March 29, 2007

Embarrassment is behind the Trident complaints

Accusing someone of being racist is the nuclear option in any argument. It’s tough enough as an individual – if you express a view that's subsequently labelled racist, it would be very difficult to extricate your point from the cloud of doubt that surrounds you should you have the gall to stick to your guns.
It’s a done deal. Call you racist. Argument over. Get your coat. Go home.
When the accusation hits a corporate target then there is no hiding place, like Cadbury who had to back down in the face of over 500 complaints.
I’m going to put my head on the block by saying that the racial stereotyping within the Trident gum ads is not racist.
Most of the complaints seem to focus on the original ads featuring the black poet not, as some news stories suggest, the subsequent ads where white people mimic the poet’s accent.
This is puzzling, as the wave of complaints are targeting the performance of a black actor. The problem can’t be the accent itself because there are umpteen ad campaigns where West Indian intonation is very clear (quick examples: the Lilt ladies c.2001-2003, Malibu 2003 to date, even that awful white couple from last year’s Woolwich ad; plus a whole host of white people singing the Banana Boat song in West Indian accents for Kellogg’s Fruit & Fibre in 2004).
The first Trident ads are entirely cringe-worthy. They are teeth-gnashingly, toe-curlingly, poker-in-the-eyes-ingly embarrassing to watch (but everyone remembers the brand name – so job done). I believe it’s the aesthetic awfulness of the ads that have caused offence, and firing the Trident racist nuclear missile was just an easy way of blasting the ads off the screens.




In the interests of research, I dispatched a brace of scantily clad monkeygirls to find a typical ad numpty, and ask his opinion:
"OFFENSIVE! You say? Why, I say it is too. Why waste your life listening to POETRY like some weak Athenian? I don’t have time to listen to this yet I fear this will not be over quickly. What is your profession? Are you Persian? I like the manner of your dress. You ARE a Persian then. There's no reason we can't be civil.Yes, I do have some complaints. COME AND GET THEM because TONIGHT WE DINE IN HELL!
Madness? THIS! IS! SP-" [interview ends]

5 comments:

Doug said...

best. numptie. ever.

Amelia said...

Oh my god, I beg to disagree.

I saw these ads on TV and literally I say there wondering how many years, centuries, we as a culture had progressed. The happy black man singing in a funny happy voice for his white audience, who watch him in a smug, contended way. AAAGGHH.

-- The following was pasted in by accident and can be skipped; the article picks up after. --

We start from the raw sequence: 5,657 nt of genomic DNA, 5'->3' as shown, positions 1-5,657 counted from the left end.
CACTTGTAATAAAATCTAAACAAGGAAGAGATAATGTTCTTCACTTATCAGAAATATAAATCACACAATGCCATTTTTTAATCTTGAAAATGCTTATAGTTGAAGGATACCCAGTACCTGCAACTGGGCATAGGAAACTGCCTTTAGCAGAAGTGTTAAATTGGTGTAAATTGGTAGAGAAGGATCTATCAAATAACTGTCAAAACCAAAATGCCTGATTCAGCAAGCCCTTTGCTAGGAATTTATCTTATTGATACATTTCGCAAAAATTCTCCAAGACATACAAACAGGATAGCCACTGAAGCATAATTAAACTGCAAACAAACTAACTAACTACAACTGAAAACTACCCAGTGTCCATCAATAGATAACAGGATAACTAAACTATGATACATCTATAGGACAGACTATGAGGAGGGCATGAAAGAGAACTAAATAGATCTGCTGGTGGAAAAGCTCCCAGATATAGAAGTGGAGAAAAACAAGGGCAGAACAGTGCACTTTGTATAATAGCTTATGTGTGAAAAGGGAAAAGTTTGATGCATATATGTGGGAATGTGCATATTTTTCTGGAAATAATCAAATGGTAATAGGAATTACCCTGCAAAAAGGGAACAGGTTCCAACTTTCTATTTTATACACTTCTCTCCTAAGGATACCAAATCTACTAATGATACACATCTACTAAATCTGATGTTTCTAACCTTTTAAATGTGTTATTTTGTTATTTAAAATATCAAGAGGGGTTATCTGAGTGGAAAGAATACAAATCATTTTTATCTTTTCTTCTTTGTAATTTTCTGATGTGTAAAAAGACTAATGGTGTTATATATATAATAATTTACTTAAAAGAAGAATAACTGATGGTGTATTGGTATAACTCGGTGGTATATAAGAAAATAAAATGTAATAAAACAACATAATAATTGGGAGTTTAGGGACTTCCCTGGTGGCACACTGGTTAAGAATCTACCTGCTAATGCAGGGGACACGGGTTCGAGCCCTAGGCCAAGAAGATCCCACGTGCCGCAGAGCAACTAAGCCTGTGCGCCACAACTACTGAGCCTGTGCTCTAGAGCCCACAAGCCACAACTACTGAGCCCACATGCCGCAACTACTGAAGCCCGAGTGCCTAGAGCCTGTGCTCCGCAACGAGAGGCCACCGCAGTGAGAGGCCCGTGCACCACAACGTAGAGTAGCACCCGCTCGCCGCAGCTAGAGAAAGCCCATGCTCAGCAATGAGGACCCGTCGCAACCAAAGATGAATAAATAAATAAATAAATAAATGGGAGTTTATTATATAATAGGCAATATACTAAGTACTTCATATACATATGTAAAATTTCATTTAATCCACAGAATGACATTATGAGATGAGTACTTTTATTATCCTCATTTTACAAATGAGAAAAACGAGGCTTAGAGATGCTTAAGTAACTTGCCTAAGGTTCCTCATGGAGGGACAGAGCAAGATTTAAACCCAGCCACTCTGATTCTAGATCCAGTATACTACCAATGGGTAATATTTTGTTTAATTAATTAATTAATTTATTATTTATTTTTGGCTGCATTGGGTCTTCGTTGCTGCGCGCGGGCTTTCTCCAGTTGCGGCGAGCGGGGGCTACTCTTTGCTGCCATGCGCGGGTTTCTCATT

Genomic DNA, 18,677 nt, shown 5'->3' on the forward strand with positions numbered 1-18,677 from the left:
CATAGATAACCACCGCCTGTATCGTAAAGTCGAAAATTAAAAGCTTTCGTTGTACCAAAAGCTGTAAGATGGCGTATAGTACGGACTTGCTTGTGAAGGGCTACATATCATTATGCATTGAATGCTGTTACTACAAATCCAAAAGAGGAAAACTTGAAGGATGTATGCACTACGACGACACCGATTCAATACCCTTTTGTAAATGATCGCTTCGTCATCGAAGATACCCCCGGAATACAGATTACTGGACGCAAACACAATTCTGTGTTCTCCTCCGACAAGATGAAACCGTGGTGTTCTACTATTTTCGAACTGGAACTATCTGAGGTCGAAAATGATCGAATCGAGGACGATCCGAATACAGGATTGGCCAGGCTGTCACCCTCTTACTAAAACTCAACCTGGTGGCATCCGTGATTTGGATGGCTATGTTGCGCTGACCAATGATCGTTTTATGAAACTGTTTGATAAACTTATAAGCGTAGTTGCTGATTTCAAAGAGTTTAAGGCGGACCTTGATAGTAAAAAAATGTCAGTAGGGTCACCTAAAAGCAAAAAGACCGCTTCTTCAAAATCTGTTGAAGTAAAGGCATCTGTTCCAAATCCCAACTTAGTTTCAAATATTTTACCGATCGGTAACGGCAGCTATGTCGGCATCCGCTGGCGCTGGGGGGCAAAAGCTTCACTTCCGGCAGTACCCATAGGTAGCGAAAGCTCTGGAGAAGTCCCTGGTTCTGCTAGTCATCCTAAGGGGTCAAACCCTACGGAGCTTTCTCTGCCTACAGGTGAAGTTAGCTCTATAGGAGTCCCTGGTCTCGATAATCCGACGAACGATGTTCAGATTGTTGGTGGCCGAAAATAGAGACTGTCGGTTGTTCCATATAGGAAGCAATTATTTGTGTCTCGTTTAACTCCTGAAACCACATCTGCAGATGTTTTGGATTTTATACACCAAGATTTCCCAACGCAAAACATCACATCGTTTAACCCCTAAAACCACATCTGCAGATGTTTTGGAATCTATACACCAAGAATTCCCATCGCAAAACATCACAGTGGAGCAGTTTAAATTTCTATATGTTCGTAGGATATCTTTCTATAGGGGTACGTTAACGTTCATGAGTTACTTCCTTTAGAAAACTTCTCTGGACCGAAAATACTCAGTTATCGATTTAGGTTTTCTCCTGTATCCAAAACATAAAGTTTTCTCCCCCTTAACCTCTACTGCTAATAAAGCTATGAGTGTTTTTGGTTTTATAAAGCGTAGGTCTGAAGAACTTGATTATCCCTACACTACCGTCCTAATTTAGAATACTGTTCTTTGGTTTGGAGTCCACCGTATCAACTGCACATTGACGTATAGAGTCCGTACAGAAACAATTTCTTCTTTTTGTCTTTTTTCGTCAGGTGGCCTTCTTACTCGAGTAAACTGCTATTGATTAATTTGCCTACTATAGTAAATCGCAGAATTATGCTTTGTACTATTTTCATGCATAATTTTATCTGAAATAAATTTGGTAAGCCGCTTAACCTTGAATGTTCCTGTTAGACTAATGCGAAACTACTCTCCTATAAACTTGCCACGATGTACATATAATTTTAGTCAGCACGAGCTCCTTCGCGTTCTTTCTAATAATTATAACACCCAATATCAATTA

I am so pleased that they were banned. I am sorry if you had anything to do with them, but they really are shite of the up-most degree. And racist.

FishNChimps said...

thanks for the comment amelia - I think you're the first person who has brought up the issue about the audience, but as I understand it the performance is supposed to be of reggae poetry, not comedy, and the audience is bemused (once he starts on the Trident) rather than smug.
Most of us would know racism when it's obvious - but it becomes very subjective when we touch on grey areas such as with this ad (which I or my agency had nothing to do with, incidentally).
My point is that if you compare the fellow in this ad with, say, the smiling, happy Lilt ladies or the poor but jolly Malibu natives (all very recent Caribbean / W.Indian ad characters), then I challenge anyone to define which of them is racist. I don't recall any fuss against the same racial sterotypes appearing in these ads.
Does the ad earn its racism label because it includes a much-used stereotype in an AWFUL ad?
Personally, I consider the Woolwich whiteys at the airport to be racist and no different than the Tory councillor in today's papers (the one who dressed up as Nelson Mandela)

Scamp said...

It's a lovely thought that members of the public used racism as a pretext, their real objection being that the ads were simply crap!

TNT666 said...

Unfortunately, marketing trends and policies being what they are, as a society, when we allow smidgens of PUBLIC racism to reach the airwaves, the result is that more obvious racism will also find it's way, since viewers have now been somewhat desensitized.

Trident commercials in Quebec now feature huge CGIed flapping lips (on black people) ridiculously screaming.

Easter Island anyone?

Now, we also have a cell phone company, KOODO, which uses CGI to exaggerate black lips flapping.

Give a marketing firm an inch (cm) and they'll take a mile (km)

CGIed flapping lips on nearly only black actors in multiple different commercials in 2 different companies, within months of each other.

This needs to be addressed in all countries.